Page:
The Kremlin’s demands, described as unrealistic, have fueled American suspicions that Moscow is seeking to collapse the talks and then use them as a pretext for aggressive action. Russian diplomats have repudiated this claim.
Professor Michael McFaul, former U.S. ambassador to Russia, warned that the current negotiations are not taking place between equals because “Putin threatened war to get concessions.”
“This is a hostage situation, not a normal negotiation between earnest equals (…) every time you discuss NATO expansion without also mentioning Crimean annexation (or Abkhazia, etc), you are echoing Putin’s talk points,” he said.
Joseph Humire, a global security expert and executive director of the Center for the Study of a Free and Secure Society, told El American that “Biden has to raise the costs for Russia and has to demonstrate more than words.” “Not taking action or not implementing a measure is choosing to do nothing, and that sends negative signals. Putin is analyzing it very cleverly,” the specialist said.
For Humire, it is time for Biden to take a stronger position, especially after the weakened troop withdrawal from Afghanistan, where he would have shown vulnerability to the world.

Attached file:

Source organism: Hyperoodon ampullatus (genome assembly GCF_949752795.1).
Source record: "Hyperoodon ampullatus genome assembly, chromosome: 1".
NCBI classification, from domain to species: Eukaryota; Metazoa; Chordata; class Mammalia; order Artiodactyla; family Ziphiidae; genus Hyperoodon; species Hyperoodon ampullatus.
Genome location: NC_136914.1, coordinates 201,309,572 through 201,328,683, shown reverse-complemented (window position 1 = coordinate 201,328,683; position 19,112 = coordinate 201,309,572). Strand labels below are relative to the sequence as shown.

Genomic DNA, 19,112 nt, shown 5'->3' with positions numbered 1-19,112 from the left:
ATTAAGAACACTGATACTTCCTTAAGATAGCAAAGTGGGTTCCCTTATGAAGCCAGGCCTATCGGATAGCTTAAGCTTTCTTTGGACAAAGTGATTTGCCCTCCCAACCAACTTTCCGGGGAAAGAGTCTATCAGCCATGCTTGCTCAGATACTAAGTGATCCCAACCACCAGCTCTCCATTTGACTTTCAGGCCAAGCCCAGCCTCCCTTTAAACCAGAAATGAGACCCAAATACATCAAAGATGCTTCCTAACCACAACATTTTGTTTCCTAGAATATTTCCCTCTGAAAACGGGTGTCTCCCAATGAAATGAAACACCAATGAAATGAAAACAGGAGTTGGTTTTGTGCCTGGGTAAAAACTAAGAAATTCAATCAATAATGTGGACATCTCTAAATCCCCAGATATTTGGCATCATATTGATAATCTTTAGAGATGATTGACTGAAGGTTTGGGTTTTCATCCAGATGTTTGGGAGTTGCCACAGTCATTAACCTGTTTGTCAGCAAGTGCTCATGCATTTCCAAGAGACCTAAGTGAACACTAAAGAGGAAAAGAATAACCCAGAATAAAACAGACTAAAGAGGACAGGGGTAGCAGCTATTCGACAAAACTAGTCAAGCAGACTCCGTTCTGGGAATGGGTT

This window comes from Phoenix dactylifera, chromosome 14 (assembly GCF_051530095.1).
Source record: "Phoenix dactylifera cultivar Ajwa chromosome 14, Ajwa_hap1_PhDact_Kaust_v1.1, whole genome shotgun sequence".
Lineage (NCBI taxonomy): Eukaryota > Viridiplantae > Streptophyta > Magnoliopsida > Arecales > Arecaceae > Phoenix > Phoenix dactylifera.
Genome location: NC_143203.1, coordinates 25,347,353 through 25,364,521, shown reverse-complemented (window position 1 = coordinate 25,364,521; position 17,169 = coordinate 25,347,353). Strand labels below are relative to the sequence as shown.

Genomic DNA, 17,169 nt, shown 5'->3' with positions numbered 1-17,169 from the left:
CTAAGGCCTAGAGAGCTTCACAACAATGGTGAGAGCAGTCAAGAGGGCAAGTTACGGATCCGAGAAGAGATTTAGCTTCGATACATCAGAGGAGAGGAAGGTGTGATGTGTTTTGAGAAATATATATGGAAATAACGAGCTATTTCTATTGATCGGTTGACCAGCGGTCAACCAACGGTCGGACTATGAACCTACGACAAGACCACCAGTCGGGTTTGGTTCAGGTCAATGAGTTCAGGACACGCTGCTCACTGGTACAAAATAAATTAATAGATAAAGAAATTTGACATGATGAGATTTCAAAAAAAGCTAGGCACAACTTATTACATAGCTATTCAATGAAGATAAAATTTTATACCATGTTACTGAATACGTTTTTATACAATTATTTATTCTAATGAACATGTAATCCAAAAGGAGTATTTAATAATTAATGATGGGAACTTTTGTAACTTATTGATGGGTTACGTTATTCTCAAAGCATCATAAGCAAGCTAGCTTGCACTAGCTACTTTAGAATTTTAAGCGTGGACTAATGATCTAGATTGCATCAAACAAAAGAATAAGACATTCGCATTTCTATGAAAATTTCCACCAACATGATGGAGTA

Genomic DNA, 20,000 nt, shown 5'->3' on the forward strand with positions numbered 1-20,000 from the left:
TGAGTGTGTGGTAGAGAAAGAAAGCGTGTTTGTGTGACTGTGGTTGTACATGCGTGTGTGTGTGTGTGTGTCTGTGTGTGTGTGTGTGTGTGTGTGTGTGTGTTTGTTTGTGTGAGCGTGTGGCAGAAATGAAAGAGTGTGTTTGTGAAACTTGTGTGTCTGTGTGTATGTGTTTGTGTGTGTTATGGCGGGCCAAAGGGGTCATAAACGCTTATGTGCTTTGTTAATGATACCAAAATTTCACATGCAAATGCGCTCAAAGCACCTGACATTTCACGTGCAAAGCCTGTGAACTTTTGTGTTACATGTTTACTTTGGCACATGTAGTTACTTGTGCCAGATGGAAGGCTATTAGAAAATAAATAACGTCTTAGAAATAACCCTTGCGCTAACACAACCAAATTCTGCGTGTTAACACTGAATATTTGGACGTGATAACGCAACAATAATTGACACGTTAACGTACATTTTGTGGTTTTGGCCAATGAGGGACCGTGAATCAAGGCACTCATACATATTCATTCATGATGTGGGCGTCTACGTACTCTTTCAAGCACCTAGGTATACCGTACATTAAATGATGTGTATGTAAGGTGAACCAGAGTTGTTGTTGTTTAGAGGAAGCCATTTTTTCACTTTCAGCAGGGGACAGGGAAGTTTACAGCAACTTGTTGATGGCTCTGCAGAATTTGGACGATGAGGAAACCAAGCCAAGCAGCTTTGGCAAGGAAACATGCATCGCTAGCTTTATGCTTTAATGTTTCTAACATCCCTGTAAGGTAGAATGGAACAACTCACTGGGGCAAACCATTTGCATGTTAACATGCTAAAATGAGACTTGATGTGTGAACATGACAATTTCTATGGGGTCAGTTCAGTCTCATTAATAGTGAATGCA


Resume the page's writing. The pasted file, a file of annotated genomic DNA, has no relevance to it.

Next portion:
“If this is not resolved immediately, the message to the world will be catastrophic. Every regime in the world sees weakness as a signal to act,” Humire said of Biden’s role and lack of action in the face of threats.
What will happen if Russia moves forward
NATO officials told CNN that this is an opportunity for the alliance to establish a firm and unified position: “If Russia does escalate tensions, it will face serious economic consequences. We will use tools that weren’t deployed in 2014.”
Pasi Eronen, an analyst at the Conflict Studies Research Center, said that “capitulating to out-of-this-world demands would make the overall situation much more dangerous, as it would just embolden the Kremlin to act aggressively.”
Humire explained that the war that Putin is imposing is not only conventional with the movement of the military. He assures that information and propaganda is also a kind of war because the Russian president is seeking to change history in his favor so that then all his actions will be supported.
“When Putin increases his military presence he also increases his propaganda and that is what can help him win part of his objectives. Information is also war. Putin has managed to work the perception of Russians in favor of his actions in Ukraine. What is happening is serious, not only because of the military threat, but also because of how the perception is changing. He not only wants to invade Ukraine, but for the international community to back him,” he explained.